“Bad posture, over time, can result in poor alignment of bones and joints, and strain to muscles, tendons and ligaments. If the joints are in poor alignment, it may result in not only wear and tear to the joint itself, but also weakness, fatigue and inefficiency of the muscles,” said Hashish. “Essentially, poor posture over time can result in breakdown of your body, leading to a poor quality of life.”
It can also “cause issues with blood pressure, breathing, metabolism, digestion, lead to chronic conditions and cause pain,” added Wu. “It can affect your mood and psychological state in a detrimental way.”
How can I tell if I have good posture?
OK, so we know that good posture is important to keep our body functioning in a healthy way, but can you tell if you have it?
“The simplest thing people can do is to listen to their body. If you have aches and pains in your back, or discomfort with maintaining positions for a long period of time, that may be an indication of a bad posture,” said Hashish. “Another sign of bad posture is if you feel that there is an uneven distribution of your weight between the left and right side of your body. Always remind yourself that whether sitting or standing, your weight should be evenly distributed, your shoulders should be back, and all three curves of your spine should be present.”
If you are experiencing some of these symptoms, seeing a physical therapist for an assessment may help. “We teach our clients to be aware of what they feel in their bodies and then to see if they can change their posture in space,” said Wu. “We take the time to educate them on what it looks and feels like to have good and bad posture so that they can correct on their own.”
How to correct poor posture
If, like me, you are feeling the effects of poor posture, there are things you can do at home to correct course. Hashish suggests starting with these two things to improve posture:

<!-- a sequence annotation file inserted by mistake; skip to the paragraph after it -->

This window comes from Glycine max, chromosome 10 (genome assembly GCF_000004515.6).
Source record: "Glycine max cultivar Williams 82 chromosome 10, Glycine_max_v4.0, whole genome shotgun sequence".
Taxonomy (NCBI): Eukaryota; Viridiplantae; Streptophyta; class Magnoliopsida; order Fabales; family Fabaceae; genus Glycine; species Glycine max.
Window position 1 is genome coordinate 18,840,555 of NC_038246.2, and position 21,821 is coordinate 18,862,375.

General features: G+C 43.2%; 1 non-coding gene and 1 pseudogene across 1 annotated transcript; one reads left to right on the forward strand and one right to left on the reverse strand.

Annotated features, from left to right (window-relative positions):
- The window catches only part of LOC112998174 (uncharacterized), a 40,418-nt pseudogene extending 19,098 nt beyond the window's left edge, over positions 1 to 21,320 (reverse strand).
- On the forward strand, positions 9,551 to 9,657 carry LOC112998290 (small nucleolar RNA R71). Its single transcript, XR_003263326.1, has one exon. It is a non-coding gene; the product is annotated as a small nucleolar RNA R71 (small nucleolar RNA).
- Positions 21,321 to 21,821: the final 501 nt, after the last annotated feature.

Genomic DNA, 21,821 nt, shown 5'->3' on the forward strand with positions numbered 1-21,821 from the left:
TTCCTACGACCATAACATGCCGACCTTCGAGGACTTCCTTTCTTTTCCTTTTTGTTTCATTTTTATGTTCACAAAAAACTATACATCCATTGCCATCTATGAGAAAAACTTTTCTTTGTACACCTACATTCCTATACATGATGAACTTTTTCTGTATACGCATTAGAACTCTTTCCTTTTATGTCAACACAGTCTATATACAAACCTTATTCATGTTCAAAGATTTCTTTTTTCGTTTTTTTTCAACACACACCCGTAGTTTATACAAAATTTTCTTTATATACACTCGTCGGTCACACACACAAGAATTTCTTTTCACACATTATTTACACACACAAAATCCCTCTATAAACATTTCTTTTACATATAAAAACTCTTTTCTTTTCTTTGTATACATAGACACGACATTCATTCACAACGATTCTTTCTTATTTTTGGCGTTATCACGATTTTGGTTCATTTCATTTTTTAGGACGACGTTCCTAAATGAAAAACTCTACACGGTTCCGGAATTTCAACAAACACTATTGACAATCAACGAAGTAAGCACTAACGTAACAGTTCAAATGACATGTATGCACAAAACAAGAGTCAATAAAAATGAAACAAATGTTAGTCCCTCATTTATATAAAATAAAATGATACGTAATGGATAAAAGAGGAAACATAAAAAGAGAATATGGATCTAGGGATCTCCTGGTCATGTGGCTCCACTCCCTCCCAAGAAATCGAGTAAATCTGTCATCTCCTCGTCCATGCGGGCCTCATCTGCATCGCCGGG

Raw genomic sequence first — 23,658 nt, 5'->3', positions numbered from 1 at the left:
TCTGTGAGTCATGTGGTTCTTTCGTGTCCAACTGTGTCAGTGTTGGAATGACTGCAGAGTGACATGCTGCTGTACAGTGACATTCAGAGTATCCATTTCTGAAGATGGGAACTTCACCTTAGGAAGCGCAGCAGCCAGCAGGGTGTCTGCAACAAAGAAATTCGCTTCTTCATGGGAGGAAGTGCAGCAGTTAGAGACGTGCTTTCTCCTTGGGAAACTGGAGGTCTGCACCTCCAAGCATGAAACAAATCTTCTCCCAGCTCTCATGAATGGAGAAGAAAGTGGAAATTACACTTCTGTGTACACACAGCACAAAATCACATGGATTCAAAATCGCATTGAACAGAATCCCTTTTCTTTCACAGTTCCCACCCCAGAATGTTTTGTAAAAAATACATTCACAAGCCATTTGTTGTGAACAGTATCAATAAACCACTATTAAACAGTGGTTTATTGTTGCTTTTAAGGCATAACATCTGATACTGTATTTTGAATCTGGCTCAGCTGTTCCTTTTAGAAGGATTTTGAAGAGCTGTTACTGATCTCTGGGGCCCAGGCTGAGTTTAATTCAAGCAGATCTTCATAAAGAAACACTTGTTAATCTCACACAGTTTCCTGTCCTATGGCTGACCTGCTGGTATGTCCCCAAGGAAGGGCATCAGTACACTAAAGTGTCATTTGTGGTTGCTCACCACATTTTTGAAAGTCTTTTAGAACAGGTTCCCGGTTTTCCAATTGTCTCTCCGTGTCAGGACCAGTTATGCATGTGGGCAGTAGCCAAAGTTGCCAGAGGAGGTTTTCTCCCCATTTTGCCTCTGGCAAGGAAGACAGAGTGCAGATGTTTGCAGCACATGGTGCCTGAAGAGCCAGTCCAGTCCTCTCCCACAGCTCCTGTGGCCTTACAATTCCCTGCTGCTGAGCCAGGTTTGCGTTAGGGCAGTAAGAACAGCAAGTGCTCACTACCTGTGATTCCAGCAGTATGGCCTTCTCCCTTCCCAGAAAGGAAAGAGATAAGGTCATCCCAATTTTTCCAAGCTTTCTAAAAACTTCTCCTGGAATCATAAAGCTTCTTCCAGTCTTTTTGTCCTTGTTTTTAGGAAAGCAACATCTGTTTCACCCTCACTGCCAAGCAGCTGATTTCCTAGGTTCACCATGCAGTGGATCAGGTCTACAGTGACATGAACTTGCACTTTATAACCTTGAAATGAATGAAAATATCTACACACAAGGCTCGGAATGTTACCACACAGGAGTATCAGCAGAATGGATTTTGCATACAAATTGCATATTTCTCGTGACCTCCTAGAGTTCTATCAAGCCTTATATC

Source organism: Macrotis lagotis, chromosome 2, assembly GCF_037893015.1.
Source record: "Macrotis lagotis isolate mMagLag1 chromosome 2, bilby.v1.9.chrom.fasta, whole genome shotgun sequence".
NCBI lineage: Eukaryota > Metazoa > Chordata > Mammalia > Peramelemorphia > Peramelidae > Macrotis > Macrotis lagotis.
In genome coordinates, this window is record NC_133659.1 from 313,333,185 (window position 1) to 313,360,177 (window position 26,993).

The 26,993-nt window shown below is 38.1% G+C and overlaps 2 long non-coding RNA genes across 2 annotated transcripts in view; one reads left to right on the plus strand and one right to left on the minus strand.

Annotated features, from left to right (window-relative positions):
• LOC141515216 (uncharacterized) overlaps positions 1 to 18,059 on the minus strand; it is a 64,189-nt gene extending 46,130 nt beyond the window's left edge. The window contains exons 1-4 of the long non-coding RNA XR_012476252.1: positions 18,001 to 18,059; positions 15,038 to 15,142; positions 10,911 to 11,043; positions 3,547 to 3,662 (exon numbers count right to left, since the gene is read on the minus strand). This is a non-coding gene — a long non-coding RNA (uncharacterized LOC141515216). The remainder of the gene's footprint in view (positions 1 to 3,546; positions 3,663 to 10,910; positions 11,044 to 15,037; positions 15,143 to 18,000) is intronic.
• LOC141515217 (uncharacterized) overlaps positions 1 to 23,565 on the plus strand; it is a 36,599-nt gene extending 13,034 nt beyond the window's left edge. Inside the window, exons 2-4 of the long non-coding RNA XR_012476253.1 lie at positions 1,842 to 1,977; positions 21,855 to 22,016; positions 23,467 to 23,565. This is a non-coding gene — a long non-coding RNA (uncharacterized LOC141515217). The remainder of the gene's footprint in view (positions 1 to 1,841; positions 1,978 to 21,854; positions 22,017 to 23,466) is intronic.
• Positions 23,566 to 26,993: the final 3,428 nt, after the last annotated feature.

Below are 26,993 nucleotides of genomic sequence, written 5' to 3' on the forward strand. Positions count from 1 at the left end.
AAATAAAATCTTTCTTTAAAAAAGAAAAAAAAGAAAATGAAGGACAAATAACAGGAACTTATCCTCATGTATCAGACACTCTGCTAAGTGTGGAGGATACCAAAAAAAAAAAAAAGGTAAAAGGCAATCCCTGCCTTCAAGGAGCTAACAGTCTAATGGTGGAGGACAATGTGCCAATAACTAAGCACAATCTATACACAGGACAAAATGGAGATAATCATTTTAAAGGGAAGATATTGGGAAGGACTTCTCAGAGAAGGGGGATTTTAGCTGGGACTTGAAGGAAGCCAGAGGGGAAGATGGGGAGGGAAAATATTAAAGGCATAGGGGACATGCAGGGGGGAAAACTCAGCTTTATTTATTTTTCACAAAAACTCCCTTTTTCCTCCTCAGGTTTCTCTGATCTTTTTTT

- Listen to your body. Be aware “so that you remember to maintain good posture when standing, sitting, driving, lifting and sleeping,” said Hashish.
- Exercise. Strengthening your core and stretching the body is key. “Five exercises that can help improve your posture are child’s pose, cobra pose, pigeon pose, thoracic rotation and planks,” said Hashish.
Wu recommended two more specific exercises that can help. I’ve started doing these throughout the workday (without even getting up from my desk!) and I have noticed an improvement in my neck pain at the end of the day.
- Slouch over-correct. In this exercise you will first intentionally slouch and then sit up too straight in order to find a happy medium. First, slouch forward rounding your spine, then sit up with an overcorrected ‘military’ posture. Do this a few times and then from the over corrected posture, relax and back off of that position about 10% — that should be your good upright posture.
- Shoulder blade squeezes. This exercise can help improve posture in the chest and upper back. Sit with good upright posture and then squeeze the shoulder blades together, pulling the arms out to the sides. This contracts and shortens the muscles in between the shoulder blades and stretches the muscles in the chest. Do this a few times and then let your body relax into a better upright posture in the upper back.